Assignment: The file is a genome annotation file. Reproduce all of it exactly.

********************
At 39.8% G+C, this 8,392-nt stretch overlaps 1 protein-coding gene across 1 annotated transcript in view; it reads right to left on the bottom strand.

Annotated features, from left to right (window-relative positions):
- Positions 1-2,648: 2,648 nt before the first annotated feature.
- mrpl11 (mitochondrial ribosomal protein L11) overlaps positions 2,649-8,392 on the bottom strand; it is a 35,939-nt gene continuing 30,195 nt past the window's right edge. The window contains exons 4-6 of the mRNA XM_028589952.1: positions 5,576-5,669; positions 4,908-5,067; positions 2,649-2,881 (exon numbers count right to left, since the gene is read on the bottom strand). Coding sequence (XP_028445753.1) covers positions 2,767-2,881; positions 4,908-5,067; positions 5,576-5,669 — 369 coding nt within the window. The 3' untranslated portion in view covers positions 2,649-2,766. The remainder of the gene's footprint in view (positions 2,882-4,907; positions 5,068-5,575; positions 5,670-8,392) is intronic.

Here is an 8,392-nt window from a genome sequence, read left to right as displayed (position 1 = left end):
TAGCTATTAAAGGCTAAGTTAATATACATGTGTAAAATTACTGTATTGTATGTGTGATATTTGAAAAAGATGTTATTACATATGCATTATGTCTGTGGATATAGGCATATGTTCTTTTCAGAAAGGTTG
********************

At 39.8% G+C, this 8,392-nt stretch overlaps 1 protein-coding gene across 1 annotated transcript in view; it reads right to left on the bottom strand.

Annotated features, from left to right (window-relative positions):
- Positions 1-2,648: 2,648 nt before the first annotated feature.
- mrpl11 (mitochondrial ribosomal protein L11) overlaps positions 2,649-8,392 on the bottom strand; it is a 35,939-nt gene continuing 30,195 nt past the window's right edge. The window contains exons 4-6 of the mRNA XM_028589952.1: positions 5,576-5,669; positions 4,908-5,067; positions 2,649-2,881 (exon numbers count right to left, since the gene is read on the bottom strand). Coding sequence (XP_028445753.1) covers positions 2,767-2,881; positions 4,908-5,067; positions 5,576-5,669 — 369 coding nt within the window. The 3' untranslated portion in view covers positions 2,649-2,766. The remainder of the gene's footprint in view (positions 2,882-4,907; positions 5,068-5,575; positions 5,670-8,392) is intronic.

Here is an 8,392-nt window from a genome sequence, read left to right as displayed (position 1 = left end):
TAGCTATTAAAGGCTAAGTTAATATACATGTGTAAAATTACTGTATTGTATGTGTGATATTTGAAAAAGATGTTATTACATATGCATTATGTCTGTGGATATAGGCATATGTTCTTTTCAGAAAGGTTG